1. The reader has to make those conclusions. This takes mental effort and can even fail. If the conclusions are too complicated reading your story can become straining for the reader or even incomprehensible if they fail to get those conclusions right. On the other hand things too easy can easily leading to cliche and (in the case of perspective smuggling can break suspension of disbelief why the character unaware of it does not know about it).
  2. Showing uses more words. More words without more content makes a boring read or downright exhausting the reader. It can use needless detail, distracting from important things.
Or downright show-stoppers:

Showing is easy if you are doing a movie, TV series or (to some extent) a play. Without a narrator the only possibilities you have there are showing or dialogue. With a text there is no visual communication (except for very special cases, like adding pictures to a book, or the LitRPG-windows as tables). Writing is inherently telling, so showing is actually telling something that transfer some mental image that is then 'seen' by the reader (as if shown). Or described differently, in texts showing means telling details instead of conclusions. But people do not tell just anything at random and as humans readers are trained to look for motivation and coherence in what is told. That causes some problems:
  1. In any direct or indirect speech by some character, there very little room for show. When humans look at things, scenes or situations, they don't infer details, they infer meaning. Descriptions by humans are very high level in abstraction (except perhaps mystical beings like Sherlock Holmes). Humans using 'show' knowingly are limited to few situations. For example a very eloquent and manipulative character might use 'show' to make people come to conclusions to avoid being the one who said it. Or it might appear additionally to telling as an proof for what they told: "He was totally frightened, losing all color in his face and shaking like leaves". As humans hardly remember details and even less often tell them, the way to get smuggle 'showing' in what a human speech is usually facilitating misunderstandings.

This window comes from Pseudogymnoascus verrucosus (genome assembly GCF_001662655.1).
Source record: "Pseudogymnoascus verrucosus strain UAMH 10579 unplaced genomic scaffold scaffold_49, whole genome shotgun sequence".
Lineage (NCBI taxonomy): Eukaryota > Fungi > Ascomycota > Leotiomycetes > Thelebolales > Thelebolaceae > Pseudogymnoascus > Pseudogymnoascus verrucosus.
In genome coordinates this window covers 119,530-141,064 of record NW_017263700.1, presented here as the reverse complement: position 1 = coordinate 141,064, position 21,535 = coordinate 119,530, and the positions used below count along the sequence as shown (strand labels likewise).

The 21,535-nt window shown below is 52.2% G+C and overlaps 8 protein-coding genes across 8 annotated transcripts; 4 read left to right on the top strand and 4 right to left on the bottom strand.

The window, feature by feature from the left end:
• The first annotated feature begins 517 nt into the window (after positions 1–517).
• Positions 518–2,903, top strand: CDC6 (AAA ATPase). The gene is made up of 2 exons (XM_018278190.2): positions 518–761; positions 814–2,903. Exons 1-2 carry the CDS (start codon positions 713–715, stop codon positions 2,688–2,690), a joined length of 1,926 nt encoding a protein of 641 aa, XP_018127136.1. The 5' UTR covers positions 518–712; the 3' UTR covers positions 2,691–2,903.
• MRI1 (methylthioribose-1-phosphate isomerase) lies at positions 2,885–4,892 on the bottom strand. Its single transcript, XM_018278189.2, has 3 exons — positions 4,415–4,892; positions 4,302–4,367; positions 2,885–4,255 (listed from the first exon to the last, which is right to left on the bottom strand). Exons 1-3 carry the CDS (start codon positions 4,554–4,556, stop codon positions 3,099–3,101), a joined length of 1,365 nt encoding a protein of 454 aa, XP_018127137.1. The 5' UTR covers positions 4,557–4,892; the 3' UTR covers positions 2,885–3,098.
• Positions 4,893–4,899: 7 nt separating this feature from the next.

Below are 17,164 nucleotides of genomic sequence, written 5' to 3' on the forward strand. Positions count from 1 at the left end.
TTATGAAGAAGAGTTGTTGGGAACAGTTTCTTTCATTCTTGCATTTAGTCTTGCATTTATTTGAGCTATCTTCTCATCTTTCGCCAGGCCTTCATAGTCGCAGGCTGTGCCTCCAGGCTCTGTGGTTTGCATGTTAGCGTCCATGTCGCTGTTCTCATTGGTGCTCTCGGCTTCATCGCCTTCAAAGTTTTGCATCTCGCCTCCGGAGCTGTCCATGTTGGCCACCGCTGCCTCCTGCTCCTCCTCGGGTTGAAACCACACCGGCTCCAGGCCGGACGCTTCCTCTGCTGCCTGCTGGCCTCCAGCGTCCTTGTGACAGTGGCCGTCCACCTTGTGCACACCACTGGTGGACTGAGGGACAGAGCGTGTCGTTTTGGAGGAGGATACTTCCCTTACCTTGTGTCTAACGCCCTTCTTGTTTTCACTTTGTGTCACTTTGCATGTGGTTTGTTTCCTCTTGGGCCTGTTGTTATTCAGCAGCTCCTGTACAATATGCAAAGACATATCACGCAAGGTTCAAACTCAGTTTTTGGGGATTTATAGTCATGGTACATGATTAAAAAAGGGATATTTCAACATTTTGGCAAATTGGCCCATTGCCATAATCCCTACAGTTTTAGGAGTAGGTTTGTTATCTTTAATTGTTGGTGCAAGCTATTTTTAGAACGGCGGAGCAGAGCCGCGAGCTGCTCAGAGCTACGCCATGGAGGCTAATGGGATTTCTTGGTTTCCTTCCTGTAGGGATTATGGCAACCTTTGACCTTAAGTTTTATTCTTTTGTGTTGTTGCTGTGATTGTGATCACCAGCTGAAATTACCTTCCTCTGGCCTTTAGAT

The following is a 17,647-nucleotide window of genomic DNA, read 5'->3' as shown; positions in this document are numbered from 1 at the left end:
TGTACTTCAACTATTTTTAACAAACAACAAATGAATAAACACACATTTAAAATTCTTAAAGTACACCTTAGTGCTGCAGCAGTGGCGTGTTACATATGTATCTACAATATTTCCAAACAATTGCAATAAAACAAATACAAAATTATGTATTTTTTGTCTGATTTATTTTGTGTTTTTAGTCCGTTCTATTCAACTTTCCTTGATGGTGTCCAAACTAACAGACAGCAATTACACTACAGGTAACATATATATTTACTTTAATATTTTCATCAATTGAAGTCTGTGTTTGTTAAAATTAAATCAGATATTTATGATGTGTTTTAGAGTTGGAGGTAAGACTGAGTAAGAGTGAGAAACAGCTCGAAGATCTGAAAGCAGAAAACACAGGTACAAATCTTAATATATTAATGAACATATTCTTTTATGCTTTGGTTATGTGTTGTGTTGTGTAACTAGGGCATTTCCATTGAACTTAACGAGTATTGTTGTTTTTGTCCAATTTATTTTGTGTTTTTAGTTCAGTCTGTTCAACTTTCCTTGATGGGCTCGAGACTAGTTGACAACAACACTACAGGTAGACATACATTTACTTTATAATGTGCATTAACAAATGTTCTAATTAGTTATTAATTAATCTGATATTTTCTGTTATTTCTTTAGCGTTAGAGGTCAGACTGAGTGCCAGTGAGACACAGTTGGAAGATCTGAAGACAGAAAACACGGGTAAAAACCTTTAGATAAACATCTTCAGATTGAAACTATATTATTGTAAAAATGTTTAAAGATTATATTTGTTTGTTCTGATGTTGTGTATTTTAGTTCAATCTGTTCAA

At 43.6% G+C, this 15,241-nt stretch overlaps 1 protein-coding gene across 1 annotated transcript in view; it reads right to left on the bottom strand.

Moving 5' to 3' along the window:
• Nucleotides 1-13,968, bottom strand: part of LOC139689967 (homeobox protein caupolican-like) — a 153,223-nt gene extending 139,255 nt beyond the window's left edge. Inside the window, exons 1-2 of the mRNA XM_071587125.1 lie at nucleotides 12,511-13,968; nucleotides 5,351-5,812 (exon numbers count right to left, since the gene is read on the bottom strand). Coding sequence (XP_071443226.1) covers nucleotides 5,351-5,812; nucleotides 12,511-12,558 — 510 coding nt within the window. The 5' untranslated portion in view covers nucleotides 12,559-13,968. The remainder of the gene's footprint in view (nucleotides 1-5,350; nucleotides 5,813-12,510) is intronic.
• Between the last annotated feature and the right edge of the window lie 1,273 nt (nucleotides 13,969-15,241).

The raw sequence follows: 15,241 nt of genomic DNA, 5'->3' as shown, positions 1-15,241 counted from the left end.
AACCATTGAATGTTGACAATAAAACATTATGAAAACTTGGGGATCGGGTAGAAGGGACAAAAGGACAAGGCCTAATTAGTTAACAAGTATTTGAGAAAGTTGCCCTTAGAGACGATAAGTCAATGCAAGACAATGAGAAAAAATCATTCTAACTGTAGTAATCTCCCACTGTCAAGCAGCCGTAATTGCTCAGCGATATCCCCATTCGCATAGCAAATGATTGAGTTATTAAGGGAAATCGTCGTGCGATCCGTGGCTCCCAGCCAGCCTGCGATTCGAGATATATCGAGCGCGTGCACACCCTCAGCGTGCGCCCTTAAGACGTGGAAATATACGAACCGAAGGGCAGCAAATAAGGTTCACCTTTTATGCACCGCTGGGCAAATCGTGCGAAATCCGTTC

2. For the narrator it depends on the what type of narrator you have. If the narrator is some in-scene character, you have all the problems of things told by characters. Otherwise those exist to some lesser extent, but are still there. The more perspective the narrator has or the more human-like, personal the narrator is, the more strange it is to get told details instead of conclusions. While the more impersonal your narrator is, the more you can show stuff at the cost of no longer being able to tell what motivates the characters.

Re: Any tips for "Show, Don't Tell?"

#11


whoever Wrote: Showing uses more words. More words without more content makes a boring read or downright exhausting the reader. It can use needless detail, distracting from important things.